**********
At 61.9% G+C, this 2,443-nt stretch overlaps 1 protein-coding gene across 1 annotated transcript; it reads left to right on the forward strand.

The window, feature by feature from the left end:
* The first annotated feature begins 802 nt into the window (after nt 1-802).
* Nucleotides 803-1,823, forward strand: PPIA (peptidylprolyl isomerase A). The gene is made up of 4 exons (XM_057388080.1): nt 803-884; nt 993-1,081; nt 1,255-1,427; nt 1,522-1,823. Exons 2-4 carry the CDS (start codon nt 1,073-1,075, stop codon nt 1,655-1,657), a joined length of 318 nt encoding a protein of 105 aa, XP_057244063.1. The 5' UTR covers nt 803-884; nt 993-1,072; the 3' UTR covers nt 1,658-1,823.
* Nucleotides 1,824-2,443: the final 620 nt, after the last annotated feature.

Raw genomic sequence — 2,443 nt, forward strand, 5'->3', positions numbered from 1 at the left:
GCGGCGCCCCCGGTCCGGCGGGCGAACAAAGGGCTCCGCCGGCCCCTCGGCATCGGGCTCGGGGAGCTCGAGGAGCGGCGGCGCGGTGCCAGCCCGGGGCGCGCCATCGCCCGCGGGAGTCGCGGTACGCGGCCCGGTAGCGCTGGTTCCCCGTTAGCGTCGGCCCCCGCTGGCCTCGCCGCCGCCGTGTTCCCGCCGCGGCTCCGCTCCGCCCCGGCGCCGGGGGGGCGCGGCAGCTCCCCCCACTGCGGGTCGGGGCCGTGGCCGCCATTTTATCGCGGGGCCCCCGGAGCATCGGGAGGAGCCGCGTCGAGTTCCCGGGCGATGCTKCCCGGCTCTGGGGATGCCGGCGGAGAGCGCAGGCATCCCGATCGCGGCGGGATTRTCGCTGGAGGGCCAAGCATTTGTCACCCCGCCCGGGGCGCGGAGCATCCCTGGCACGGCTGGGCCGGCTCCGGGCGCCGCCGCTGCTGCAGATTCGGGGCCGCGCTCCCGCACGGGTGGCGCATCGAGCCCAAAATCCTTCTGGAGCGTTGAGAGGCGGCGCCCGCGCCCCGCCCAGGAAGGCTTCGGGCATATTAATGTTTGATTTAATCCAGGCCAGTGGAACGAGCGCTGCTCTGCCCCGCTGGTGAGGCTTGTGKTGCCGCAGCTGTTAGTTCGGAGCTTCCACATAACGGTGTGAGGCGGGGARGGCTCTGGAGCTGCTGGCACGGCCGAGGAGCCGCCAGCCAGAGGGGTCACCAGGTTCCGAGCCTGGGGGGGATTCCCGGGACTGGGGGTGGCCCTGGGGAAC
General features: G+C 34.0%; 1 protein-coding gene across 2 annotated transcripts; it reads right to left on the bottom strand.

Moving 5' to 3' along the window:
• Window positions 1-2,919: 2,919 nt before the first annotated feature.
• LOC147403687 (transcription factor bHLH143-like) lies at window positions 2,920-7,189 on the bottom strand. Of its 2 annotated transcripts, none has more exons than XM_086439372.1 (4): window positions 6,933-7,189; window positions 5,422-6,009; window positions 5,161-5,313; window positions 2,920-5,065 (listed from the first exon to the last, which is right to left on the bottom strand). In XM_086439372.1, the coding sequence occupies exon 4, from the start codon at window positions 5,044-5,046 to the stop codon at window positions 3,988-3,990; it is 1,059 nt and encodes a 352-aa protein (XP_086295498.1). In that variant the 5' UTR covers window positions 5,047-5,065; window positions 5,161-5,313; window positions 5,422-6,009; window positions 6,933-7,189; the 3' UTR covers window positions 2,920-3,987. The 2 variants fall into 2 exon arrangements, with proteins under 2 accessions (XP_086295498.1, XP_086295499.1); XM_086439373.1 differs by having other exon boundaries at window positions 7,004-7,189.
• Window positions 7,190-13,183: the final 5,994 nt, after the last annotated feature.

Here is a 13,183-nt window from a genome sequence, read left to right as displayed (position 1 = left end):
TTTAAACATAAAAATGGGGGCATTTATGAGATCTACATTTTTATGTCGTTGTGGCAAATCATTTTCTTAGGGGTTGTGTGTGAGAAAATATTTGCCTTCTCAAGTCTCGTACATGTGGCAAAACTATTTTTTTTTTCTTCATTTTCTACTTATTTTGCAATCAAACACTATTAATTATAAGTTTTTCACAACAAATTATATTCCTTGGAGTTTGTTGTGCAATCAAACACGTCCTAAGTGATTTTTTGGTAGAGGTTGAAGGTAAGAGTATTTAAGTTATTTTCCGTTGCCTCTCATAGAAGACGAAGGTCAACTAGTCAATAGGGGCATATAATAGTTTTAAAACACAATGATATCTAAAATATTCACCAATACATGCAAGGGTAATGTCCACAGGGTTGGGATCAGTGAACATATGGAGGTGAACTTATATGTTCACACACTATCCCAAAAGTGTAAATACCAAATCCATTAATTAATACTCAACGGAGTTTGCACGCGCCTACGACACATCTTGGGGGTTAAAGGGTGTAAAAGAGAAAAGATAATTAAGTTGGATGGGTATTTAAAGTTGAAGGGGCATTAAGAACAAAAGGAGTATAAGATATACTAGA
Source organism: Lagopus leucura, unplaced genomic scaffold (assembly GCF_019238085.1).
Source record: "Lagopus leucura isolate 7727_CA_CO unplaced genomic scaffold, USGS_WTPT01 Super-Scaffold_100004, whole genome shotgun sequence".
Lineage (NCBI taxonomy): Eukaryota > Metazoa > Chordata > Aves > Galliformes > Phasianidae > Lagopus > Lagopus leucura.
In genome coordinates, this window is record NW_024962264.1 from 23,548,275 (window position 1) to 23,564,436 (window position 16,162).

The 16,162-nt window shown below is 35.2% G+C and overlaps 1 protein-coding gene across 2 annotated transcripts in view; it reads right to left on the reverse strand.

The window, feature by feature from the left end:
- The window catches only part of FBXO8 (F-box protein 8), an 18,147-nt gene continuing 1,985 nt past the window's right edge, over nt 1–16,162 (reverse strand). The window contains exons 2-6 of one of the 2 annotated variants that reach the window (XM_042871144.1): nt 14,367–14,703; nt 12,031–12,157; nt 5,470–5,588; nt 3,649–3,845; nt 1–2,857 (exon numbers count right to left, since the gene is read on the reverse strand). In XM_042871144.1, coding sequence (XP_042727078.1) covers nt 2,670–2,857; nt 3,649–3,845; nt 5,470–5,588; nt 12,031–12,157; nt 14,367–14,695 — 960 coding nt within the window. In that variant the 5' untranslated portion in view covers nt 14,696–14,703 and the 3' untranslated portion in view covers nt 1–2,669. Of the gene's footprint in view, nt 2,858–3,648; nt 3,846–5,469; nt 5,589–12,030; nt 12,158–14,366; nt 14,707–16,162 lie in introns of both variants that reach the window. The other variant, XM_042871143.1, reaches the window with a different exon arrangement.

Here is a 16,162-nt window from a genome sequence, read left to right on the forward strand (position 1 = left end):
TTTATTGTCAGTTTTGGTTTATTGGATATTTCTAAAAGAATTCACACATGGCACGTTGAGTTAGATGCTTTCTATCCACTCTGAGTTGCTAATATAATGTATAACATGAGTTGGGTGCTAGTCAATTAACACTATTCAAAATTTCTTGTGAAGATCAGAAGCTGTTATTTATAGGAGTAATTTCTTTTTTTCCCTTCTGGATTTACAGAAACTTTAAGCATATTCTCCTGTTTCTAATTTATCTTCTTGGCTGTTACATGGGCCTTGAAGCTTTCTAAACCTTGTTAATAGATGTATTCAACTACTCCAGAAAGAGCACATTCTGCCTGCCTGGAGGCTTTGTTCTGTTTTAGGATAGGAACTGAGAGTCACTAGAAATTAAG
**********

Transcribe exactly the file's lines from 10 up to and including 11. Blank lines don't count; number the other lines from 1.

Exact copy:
• Window positions 1-2,919: 2,919 nt before the first annotated feature.
• LOC147403687 (transcription factor bHLH143-like) lies at window positions 2,920-7,189 on the bottom strand. Of its 2 annotated transcripts, none has more exons than XM_086439372.1 (4): window positions 6,933-7,189; window positions 5,422-6,009; window positions 5,161-5,313; window positions 2,920-5,065 (listed from the first exon to the last, which is right to left on the bottom strand). In XM_086439372.1, the coding sequence occupies exon 4, from the start codon at window positions 5,044-5,046 to the stop codon at window positions 3,988-3,990; it is 1,059 nt and encodes a 352-aa protein (XP_086295498.1). In that variant the 5' UTR covers window positions 5,047-5,065; window positions 5,161-5,313; window positions 5,422-6,009; window positions 6,933-7,189; the 3' UTR covers window positions 2,920-3,987. The 2 variants fall into 2 exon arrangements, with proteins under 2 accessions (XP_086295498.1, XP_086295499.1); XM_086439373.1 differs by having other exon boundaries at window positions 7,004-7,189.